Yes, he thinks there’s a raised risk of downloading spyware or malware through sideloaded stores, but Hill expects that “all apps will still need to go through some form of Apple’s (kafkaesque) approval process.”

There’s no way that Apple is simply going to open the doors and let developers do whatever they want. There will be strict rules around sideloading.

The key part of all this is Hill believes that “very few consumers will genuinely take advantage of third party app stores.”

One key reason for this is that Apple will do all it can to dissuade users from sideloading. For example, they could be shown a selection of popups warning them of risky behaviour. 

Furthermore, the iOS user base veers towards people who just want a device that works. A lot of people who really want to tweak their phones are already using Android.

“When was the last time you heard someone talking about jailbreaks?” Hill asks.

Sideloading and European businesses: Risk and reward

During my conversations, there were two main threads that people mentioned about sideloading’s impact on businesses: revenue and security.

“For businesses, the primary benefit will be financial,” Testut the creator of AltStore tells me, “they’ll have the option to distribute their apps through a competing store for (presumably) lower fees than Apple’s 30%.”

Certain companies (think of Epic Games and its battle with Apple, for example) are bound to sideload their own store to compete with Apple’s.

Of course, it’s only the largest businesses that will want to do this — but they’re unlikely to see huge numbers of users switch over. It wouldn’t make much sense for, say, Amazon to launch its own iOS app store and then remove all its software from Apple’s marketplace. Users are unlikely to follow in big enough numbers to make that approach worthwhile.

What will make sense though is smaller companies offering their services on as many sideloaded app stores as possible. With Apple taking 30% of subscription revenue, lowering that commission elsewhere could be crucial.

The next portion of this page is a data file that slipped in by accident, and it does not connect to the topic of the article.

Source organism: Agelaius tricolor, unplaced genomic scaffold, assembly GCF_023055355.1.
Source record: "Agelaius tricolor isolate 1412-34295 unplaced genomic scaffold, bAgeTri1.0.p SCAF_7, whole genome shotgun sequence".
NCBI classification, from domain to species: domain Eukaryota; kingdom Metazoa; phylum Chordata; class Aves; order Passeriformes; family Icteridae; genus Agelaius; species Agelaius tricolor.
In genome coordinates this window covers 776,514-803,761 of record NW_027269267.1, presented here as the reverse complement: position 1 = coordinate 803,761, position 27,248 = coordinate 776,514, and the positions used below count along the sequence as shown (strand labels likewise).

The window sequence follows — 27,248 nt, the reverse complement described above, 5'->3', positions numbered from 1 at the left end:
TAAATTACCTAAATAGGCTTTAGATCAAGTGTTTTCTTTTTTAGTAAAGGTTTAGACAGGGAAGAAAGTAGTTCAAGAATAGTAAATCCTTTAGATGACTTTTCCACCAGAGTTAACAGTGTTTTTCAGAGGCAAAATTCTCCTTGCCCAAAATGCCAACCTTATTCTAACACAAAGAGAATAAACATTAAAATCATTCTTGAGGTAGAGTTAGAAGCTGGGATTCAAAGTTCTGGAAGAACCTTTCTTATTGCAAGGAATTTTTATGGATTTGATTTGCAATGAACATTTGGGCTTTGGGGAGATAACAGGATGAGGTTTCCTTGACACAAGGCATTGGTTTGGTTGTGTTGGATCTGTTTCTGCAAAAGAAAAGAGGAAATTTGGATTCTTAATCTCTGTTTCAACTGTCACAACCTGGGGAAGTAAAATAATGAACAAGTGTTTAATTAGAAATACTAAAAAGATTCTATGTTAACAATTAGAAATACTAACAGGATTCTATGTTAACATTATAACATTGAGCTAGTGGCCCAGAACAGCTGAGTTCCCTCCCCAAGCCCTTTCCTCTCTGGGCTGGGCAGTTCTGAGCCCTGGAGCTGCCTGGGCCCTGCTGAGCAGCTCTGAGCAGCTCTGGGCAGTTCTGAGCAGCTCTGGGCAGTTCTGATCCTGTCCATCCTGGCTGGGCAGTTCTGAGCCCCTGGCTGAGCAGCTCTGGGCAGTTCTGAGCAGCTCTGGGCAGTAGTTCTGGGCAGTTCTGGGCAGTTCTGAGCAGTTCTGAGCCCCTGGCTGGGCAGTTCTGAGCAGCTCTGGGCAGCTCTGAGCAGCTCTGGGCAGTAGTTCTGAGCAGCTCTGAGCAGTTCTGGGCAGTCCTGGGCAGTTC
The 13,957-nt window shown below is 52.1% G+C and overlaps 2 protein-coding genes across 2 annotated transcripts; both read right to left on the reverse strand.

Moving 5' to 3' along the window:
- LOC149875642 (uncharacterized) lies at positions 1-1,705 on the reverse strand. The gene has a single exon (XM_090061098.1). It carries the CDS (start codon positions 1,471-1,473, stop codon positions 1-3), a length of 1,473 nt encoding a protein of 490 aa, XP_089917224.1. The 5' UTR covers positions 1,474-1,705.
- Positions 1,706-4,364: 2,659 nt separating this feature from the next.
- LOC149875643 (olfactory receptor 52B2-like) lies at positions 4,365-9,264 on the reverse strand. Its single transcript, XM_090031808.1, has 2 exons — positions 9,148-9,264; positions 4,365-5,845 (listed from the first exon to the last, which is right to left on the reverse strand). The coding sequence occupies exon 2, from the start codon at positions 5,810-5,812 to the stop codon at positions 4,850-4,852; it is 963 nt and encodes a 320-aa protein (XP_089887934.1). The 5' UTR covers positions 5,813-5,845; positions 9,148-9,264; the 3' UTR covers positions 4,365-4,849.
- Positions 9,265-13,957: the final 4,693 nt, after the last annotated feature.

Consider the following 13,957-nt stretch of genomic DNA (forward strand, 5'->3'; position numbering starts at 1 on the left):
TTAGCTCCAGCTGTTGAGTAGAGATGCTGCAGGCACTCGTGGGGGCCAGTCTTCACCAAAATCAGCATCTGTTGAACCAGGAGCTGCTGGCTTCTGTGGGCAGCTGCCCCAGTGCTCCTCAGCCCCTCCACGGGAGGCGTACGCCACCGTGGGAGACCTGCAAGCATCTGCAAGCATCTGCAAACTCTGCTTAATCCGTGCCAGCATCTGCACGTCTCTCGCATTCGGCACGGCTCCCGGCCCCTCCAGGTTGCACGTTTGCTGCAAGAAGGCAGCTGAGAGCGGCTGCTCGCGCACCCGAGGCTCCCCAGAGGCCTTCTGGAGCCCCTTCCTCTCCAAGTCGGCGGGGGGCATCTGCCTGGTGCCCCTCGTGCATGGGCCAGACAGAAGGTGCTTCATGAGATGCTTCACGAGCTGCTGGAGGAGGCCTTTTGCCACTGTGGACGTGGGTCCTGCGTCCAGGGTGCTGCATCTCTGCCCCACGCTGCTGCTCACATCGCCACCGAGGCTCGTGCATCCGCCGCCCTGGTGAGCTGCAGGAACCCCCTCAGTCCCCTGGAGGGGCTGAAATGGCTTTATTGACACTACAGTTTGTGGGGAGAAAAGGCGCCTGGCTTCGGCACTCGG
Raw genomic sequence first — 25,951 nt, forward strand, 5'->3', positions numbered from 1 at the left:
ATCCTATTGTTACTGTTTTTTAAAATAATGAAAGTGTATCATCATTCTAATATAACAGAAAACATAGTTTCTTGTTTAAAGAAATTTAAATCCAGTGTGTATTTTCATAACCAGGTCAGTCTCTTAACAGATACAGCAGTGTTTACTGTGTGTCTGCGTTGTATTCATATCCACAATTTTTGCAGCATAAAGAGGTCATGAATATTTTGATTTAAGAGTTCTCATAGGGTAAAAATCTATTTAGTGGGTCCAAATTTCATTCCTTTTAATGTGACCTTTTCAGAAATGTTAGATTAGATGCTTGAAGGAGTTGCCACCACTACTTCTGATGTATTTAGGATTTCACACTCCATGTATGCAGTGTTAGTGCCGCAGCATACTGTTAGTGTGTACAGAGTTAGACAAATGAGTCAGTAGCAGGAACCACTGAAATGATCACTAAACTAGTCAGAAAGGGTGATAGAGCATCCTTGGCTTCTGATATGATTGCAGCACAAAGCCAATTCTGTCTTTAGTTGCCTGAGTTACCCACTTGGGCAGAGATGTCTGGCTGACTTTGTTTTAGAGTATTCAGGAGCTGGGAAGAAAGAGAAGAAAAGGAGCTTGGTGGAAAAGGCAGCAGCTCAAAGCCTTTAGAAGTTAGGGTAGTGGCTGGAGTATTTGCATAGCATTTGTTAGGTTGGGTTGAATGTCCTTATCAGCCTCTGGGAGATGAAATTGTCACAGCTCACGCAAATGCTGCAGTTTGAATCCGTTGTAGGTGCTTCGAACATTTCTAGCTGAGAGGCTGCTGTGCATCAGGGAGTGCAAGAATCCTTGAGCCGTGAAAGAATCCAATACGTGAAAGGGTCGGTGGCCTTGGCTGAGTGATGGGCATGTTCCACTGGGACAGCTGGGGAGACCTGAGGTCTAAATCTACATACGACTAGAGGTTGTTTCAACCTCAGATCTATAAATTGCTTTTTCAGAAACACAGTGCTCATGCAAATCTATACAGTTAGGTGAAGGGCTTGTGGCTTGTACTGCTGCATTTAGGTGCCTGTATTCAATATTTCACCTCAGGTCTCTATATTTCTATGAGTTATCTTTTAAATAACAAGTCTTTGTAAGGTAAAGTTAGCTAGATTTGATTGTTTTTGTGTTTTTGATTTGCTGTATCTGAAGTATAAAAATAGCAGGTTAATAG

To find out more about the security aspect, I spoke with Alan Bavosa, VP security products at Appdome, a cyber defence automation platform for Android and iOS developers.

Bavosa points towards the “increased risk and proliferation of malware, Trojans, and fake apps” sideloading could bring. Beyond that, he explains, these third-party stories could make it easier to obtain a wide variety of hacking tools to commit mobile app piracy with.

This, of course, impacts everyone, but where sideloading could be a real bother for European companies is the effect it could have on security updates. A variety of different apps from a range of stores on iOS will make timely updates across all platforms a nightmare.

This, Bavosa posits, could “potentially [leave] devices vulnerable to known exploits” and mean “mobile app users may be exposed to wider attack surface.”

In other words, weak user security could open up new attack vectors for people looking to exploit companies. 

For European businesses, there’s potential to earn more money, but there’s also an increased risk of security concerns.

Sideloading giveth, and sideloading taketh away. 

Final thoughts: What’s next?

Although this piece has focused on a lot of potential downsides, let’s not forget that Apple isn’t the most valuable company in the world out of luck. It’s a ruthless and savvy operator that will do everything in its power to ensure the DMA impacts it as little as possible.

As Lam from Counterpoint says, “Apple will likely continue to adapt its strategies to maintain a balance between user empowerment and the preservation of its revenue streams in the long term.”

To put that another way: Apple will do all it can to keep making money.

Whenever sideloading is rolled out in Europe, expect it to be slow, controlled, and, most importantly, clever. The App Store is a goldmine, and Apple isn’t going to let other people start taking value from it willy-nilly.

Saying this, it’s good to take a step back and actually enjoy what’s happening. The EU forcing Apple to adhere to the DMA legislation is a brilliant thing.

Just because, as Hill says, “very few consumers will genuinely take advantage of third party app stores,” doesn’t mean this isn’t a victory for all of us.

Sideloading app stores will give us more control over our devices and who we pay money to. Even if we don’t want to use this capability, it feels great that we can.

Long live the DMA, long live consumer choice.